The Neurology of the Soul Review: The Science of Love For Man, Art and French Fries

“I love you,” Stephen says to his wife Amy.
“I love you,” Amy replies.
“Please don’t respond verbally,” Stephen admonishes her. He is a cognitive neuroscientist conducting an experiment. He has hooked up his wife to an MRI machine, and is looking at pictures of her brain as he whispers sweet nothings into her ear via a microphone outside the machine. Stephen is researching love’s precise effect on the brain. In this smart and stimulating new play written and directed by Edward Einhorn, Stephen makes an unwelcome discovery, while the show delivers some fascinating and perhaps unwelcome information to the audience: A wife’s love for her husband, for example, looks about the same on a brain scan as her love for French fries.
This is the third play I’ve seen in the past three months to dramatize the scientific study of the brain, and the implications of this pioneering field on ethics, emotions and an individual’s self of sense. Einhorn’s “The Neurology of the Soul” offers more specific science than Tom Stoppard’s The Hard Problem and more art (and plot and clarity) than Transforma’s The Female Role Model Project. It is also the only of the three to be reviewed in Scientific American….by a professor of neurology….who gave it a rave, finding impressive how the play addresses “many different interesting neuroscience questions.” (It’s worth noting that the professor, Stephen L. Macknik , also spoke at a talk-back after the show.)

If Einhorn has given his play a title that might prove a tad off-putting to anybody but neurologists who read Scientific American, the playwright has fashioned an accessible plot that is more or less a love triangle, which allows him to weave in neurological observations about his trio of central concerns  –  love, art and marketing.

Stephen (Matthew Trumble), who’s a college professor, is offered a job by Mark (Mick O’Brien), who heads a “neuromarketing” firm – a marketing company that uses research into the brain to try to help his clients sell their products.  Mark takes an interest in Amy’s career (and Amy?) after seeing a painting by Amy hanging in the couple’s home, entitled   “Capturing the Soul. Failed Attempt Number 29.” Amy (Ashley Griffin) gave up making art long ago, but Mark promises to sell any new artwork that she creates, with the aid of his ex-wife Claire (Yvonne Roen), who owns an art gallery in Chelsea. Reigniting her interest in her career, Amy decides to make art out of her brain scans that Stephen has been creating as part of his research. (Examples of her art work through the magic of Magnus Pind Bjerre’s videos and Jim Boutin’s colorful set design.)  Stephen grows suspicious, and jealous, and outraged – especially when he notices a change in her brain scans.

It would make sense for Mark to be trying to seduce Amy; his whole job revolves around the science of seduction. Witness the commercials interspersed throughout the play of babies and puppies that are employed to sell insurance and car ties. As Mark points out, it’s hard to see any connection between babies and tires — the aim is to have the baby provoke emotions that are then associated with those radials.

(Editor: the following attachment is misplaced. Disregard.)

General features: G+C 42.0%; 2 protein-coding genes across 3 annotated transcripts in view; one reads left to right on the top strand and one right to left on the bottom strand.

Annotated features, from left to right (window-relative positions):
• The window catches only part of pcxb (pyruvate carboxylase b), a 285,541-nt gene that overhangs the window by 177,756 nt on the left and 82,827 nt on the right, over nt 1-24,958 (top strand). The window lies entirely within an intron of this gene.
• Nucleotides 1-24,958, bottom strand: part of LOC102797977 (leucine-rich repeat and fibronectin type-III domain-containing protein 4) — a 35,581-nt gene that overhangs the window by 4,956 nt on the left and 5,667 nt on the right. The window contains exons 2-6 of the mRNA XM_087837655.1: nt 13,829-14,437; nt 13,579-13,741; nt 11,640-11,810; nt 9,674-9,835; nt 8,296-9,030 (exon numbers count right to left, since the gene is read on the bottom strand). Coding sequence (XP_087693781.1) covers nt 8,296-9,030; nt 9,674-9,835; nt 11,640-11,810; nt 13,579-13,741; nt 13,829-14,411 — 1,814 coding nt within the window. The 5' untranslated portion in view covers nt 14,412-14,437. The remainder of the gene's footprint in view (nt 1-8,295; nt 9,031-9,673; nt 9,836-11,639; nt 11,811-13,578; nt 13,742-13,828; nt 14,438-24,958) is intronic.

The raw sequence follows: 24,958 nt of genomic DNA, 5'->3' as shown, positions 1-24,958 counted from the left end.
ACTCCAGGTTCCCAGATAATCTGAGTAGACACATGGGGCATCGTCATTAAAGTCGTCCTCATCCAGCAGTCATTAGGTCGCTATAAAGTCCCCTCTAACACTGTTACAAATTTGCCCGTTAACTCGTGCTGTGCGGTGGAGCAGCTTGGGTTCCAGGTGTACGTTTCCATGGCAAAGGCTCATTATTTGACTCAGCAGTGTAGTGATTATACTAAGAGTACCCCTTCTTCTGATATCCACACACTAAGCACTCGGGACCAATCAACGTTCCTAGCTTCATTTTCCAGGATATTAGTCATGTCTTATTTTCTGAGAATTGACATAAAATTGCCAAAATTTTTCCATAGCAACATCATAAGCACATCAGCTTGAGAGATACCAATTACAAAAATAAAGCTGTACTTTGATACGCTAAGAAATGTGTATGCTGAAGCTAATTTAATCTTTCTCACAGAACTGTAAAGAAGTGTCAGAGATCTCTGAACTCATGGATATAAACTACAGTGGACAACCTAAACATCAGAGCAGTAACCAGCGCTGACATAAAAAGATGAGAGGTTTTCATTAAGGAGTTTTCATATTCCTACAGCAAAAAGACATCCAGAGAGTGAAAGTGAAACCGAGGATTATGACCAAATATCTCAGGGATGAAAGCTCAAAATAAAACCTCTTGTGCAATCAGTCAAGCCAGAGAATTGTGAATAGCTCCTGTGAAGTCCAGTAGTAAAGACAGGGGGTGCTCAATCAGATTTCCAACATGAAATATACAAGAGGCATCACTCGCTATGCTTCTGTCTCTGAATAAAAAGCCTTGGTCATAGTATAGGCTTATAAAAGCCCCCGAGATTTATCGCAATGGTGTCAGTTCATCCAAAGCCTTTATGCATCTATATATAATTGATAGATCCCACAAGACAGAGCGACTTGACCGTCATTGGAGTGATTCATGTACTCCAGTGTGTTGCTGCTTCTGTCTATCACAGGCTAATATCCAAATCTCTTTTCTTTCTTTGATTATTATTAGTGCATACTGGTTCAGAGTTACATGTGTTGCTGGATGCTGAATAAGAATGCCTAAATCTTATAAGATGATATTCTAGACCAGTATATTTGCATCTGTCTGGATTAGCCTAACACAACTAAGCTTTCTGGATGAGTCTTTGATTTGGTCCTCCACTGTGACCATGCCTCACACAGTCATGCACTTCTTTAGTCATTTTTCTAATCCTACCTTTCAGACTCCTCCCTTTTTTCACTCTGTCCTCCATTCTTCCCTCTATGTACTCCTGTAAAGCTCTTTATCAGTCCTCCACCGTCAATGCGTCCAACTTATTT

The character of Mark serves a dual function in the play. He kicks off the plot, but also –both in speeches before a Digital Leadership Summit, and in conversations with Amy — he clarifies, simplifies and offers some provocative observations rooted in the field of neuroscience.

Mark on neurology: It is just another word for psychology:  “Psychology is just what we called neurology before we realized we could hook up a few electrodes and figure out just what’s going on in there.”

Mark on consciousness: “What is your conscious mind? It is a flea, riding a dog, and believing it is in control of that dog. Neuroimaging has shown that our decisions are made in our subconscious, before we have even registered them. How is that flea spending its time, what is its main occupation, other than just hanging on? It is making up stories, rationalizing the actions of the dog, so that it can believe that everything the dog does makes perfect sense.”

Mark on the meaning of love: “Put simply, the birth of love is the death of objectivity. We want someone to notice our virtues and overlook our flaws. We want unconditional adoration. When someone believes in us, we automatically believe in ourselves. And that confidence leads to actual positive results.”

Mark on how love applies to Coca-Cola: “The same equation is true for brands, as well. They want to be loved. They want someone who notices only their virtues, not their flaws.” That’s why blind taste tests always favor Pepsi. “But when a cola is identified as Coca-Cola, even if it is misidentified, who wins? The brand people love the most.”

There is much more — such as how the buzz of your iPhone causes the same neurological reaction as gazing into the eyes of your lover — that those attending “The Neurology of the Soul” could probably have done without knowing, but which are now stuck in our brains.

Click on any photograph by Richard Termine to see it enlarged


The Neurology of the Soul
ART/New York
Written and directed by Edward Einhorn
Sets by Jim Boutin; video by Magnus Pind Bjerre; costumes by Ramona Ponce; lighting by Jeff Nash; sound by Sadah Espii Proctor
Cast: Mick O’Brien (Mark); Ashley Griffin (Amy); Yvonne Roen (Claire); Matthew Trumble (Stephen)
Running time: 100 minutes with no intermission
Tickets: $25
The Neurology of the Soul is on stage through March 2, 2019


Author: New York Theater

Jonathan Mandell is a 3rd generation NYC journalist, who sees shows, reads plays, writes reviews and sometimes talks with people.

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